One organization will be welcoming new lives into the world with a special ecological gift.
Plant Five for Life, a nonprofit sponsored by New Sun Rising, has launched a program that will plant five trees for every child born in Pittsburgh and Allegheny County. Beginning this fall, the trees will be planted in or near each child’s community, with a focus on areas with the most need for ecological and social services.
“We believe a gift of trees at birth gives a more equal opportunity for environmental justice and access from the start,” says Plant for Five founder Christine Graziano.
Working collaboratively with healthcare facilities including UPMC Magee-Womens Hospital, The Midwife Center for Birth & Women’s Health and several others, Plant Five for Life will provide new parents with information about the program in their hospital discharge packets. The organization is also in talks with other facilities throughout Allegheny County to alert parents about the program.
The planting will take place at sites where the trees will be protected and not at risk of being cut down.
Graziano believes the program will contribute to replacing the lost tree canopy in the region. Earlier this year, Tree Pittsburgh reported that Allegheny County lost 10,000 acres of its tree canopy between 2011 and 2015. The city of Pittsburgh alone lost six percent of its canopy coverage in that time due to road, pipeline and real estate development, tree diseases and other factors.
“We believe that a reversal of this trend requires a greater sense of connection, appreciation and understanding of the value of trees and the role they play in supporting our health, and human and planetary life systems,” says Graziano.
The hope is that by planting five trees for every child born in Pittsburgh each year (that’s approximately 13,000 children per year), the number of trees in the county would increase by about 65,000 annually. By 2030, about 780,000 trees will have been added to the city and surrounding areas, which is a goal of the Pittsburgh Climate Action Plan.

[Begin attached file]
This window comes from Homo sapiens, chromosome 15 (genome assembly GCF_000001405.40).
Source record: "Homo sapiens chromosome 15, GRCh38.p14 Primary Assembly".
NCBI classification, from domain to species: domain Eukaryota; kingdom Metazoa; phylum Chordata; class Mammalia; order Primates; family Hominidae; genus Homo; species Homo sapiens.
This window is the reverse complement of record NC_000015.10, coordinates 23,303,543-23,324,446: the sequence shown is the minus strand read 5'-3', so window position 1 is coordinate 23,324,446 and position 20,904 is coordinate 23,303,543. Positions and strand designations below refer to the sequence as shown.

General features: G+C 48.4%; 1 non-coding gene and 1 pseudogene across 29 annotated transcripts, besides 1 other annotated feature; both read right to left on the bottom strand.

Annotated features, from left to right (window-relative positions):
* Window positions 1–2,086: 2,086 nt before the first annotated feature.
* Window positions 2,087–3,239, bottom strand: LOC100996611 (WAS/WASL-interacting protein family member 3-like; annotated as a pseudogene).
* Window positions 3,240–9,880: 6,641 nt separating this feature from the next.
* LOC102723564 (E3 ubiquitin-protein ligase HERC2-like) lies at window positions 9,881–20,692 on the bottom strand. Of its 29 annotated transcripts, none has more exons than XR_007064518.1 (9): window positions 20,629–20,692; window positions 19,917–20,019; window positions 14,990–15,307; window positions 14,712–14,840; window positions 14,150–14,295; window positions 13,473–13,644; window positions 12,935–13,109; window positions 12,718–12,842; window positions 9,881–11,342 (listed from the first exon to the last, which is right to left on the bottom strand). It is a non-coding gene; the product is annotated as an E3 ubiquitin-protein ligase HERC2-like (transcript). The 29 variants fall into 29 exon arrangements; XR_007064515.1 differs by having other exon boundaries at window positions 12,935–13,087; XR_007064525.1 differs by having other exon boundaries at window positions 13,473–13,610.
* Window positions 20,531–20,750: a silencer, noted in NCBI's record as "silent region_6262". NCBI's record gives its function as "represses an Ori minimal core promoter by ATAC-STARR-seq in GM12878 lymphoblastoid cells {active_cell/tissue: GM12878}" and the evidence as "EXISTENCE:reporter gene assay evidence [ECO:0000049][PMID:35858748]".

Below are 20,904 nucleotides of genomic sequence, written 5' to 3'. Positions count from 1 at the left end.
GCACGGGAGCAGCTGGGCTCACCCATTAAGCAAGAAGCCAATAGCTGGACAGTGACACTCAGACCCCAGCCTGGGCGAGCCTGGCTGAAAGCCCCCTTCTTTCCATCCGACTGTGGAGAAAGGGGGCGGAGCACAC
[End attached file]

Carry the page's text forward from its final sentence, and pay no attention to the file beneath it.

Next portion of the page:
Besides expanding the tree canopy and creating more beautiful neighborhoods for future generations, Graziano points out that studies have found a strong positive relationship between improved mental health, outdoor exposure and contact with trees.
The benefits extend to general well-being — one study published in the American Journal of Preventive Medicine suggests that significant tree loss has led to an increase in cardiovascular and lower respiratory tract illnesses in certain communities.
As for identifying those areas most in need of trees, Graziano says their process includes data assessment and working with communities. To date, they have identified sites in need of trees within 10 miles of ZIP codes for every child throughout Allegheny County. As the program grows and new planting sites are chosen, they expect to match closer and closer to recipients’ ZIP codes.
“We’d like for many of the children to be able to walk or bike ride to the sites where the trees are planted,” Graziano says, “so they can get to know them over a lifetime.”